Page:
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With the increase of international content available on various streaming platforms, one nations’ export seems to be gaining increasing traction in all markets.

Household staples such as Pokémon and Dragon Ball Z are notable Japanese imports to a certain age-range, but the growth of a historically localised pastime is experiencing a surge in popularity across the globe.

Economically, anime is forecasted to have an annual market size of around $50bn by 2030, the historically ‘cult’ genre is finding new audiences at pace.

Circumstance also played a significant role in this surge of interest.

The impact of the pandemic, leading to long periods indoors and time to spare, steered many to find new sources of entertainment.

What was the most financially successful film worldwide in 2020? I’m sure that ‘Demon Slayer: Kimetsu no Yaiba – The Movie: Mugen Train’ was not most peoples’ guesses.

3-figure growth

The increase of consumption of entertainment in lieu of venturing outside fuelled a growth of 118% in demand of anime since 2020, according to Parrot Analytics.

Not surprisingly, Japan is still the largest consumer of the medium and is expected to remain so for the foreseeable future, with more than 600 studios and almost 550 in Tokyo alone.

Netflix slated 40 new anime productions in 2022, with figures revealing that more than 50% of subscribers consumed ‘anime’ content in 2021.

The streaming services’ eclectic assortment of shows from the world-over has become of vital importance for anime to gain exposure.

Recent releases such as Castlevania & Cyberpunk proved huge hits, staying unapologetically authentic while having themes or narratives familiar in the West.

The platform inked partnership deals with leading producers Otsuichi, CLAMP, Shin Kibayashi, Mari Yamazaki, and others to create and deliver exclusive content for the streaming service.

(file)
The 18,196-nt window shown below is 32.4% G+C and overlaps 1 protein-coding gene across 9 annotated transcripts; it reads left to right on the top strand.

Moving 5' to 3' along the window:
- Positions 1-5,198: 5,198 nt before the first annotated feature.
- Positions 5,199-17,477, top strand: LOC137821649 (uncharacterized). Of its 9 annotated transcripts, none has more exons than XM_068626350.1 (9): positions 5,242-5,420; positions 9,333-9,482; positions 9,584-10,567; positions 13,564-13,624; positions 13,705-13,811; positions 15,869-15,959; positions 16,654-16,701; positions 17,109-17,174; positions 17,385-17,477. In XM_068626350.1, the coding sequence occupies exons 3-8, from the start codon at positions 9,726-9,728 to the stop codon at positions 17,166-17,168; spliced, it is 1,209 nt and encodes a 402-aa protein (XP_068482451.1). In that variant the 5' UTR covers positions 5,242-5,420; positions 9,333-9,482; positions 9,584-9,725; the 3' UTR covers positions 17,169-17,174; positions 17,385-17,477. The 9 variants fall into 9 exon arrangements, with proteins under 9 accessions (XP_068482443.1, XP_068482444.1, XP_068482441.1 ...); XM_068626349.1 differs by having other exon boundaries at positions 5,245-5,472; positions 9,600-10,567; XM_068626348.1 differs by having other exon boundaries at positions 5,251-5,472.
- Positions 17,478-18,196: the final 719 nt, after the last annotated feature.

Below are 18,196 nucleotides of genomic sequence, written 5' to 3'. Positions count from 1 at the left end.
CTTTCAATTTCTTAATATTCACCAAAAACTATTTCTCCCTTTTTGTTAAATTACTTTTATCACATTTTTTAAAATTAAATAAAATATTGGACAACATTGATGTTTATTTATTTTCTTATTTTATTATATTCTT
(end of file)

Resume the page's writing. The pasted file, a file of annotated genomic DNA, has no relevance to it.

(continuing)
But it’s not just the West that is experiencing this trend.

According to analysis by Grand Review, the fastest emergent markets are the Middle East and Africa, predicted to experience most growth by 2030.

Not a new phenomenon

Peeling back the layers, recycled Japanese shows have been on Western televisions for decades.

Popular TV shows Monkey, Transformers, Power Rangers are widely known franchises, with many oblivious to their origin.

Studio Ghibli captured the World’s imagination with the spellbinding Spirited Away, winning the 2001 Academy Award for Best Animated Feature.

This was a huge achievement not only in showcasing Japanese narrative themes, but as it was the first non-English-language winner of the prestigious Oscar category.

Akira, Fist of the North Star & Ghost in the Shell are some of the better known ‘original’ hits of anime that found success in the West, mostly distributed via VHS making home viewing possible.

Incredible visuals, storylines, and extraordinary depictions of post-nuclear dystopian Japan were nothing like the animations available from Disney, Nickelodeon or Amblimation at the time.

These were mature, jarring and demonstrated a unique understanding of events etched deep into the national psyche, laid bare on screen.

Heroes and villains are often indistinguishable from each other, with the underdogs having to become anti-heroes simply to survive or improve their prospects in a bleak world.

Respecting the fans

The much-discussed collapse of creativity in Hollywood, fuelled by a need for studios to deliver continuous profit has led to a largely bland experience for many TV and movie fans.

Remakes of Ghost in the Shell, Dragon Ball Evolution, Cowboy Bebop, Resident Evil & Death Note (to name a few) had hype.

Unfortunately, they never truly managed to embrace the original source material and fell flat as a consequence.

The scramble for new content at the expense forgetting its origins is a warning to the industry of forgetting its soul and becoming a cash-cow in itself.

There is fear with fans that dilution of soul in exchange of increasing toy sales or international distribution could ruin the genre.

Purism is a tale as old as entertainment has been available.

However, if there is money to be made and more people to sell it to, dilution is an inevitable conclusion when the bigger market is in sight.

Elvis, Eminem, Emo, Instagram, Cosplay, Marvel, decentralised streaming platforms, Ticketmaster.

There are examples in almost every medium of entertainment where newer ideas or subcultures are re engineered for the masses (for better or worse).

Evolution is natural, sub-cultures and derivatives are a natural reaction to anything popular or ‘en vogue’.

Even Dylan went electric.

However, with such a strong history and incredible creativity on display, there is huge scope for the genre (and subsequent sub-genres) to continue to delight and capture audiences the world over.

Personally, I’m incredibly excited to see what is on the horizon and cannot wait to share our carefully produced games with a growing audience.

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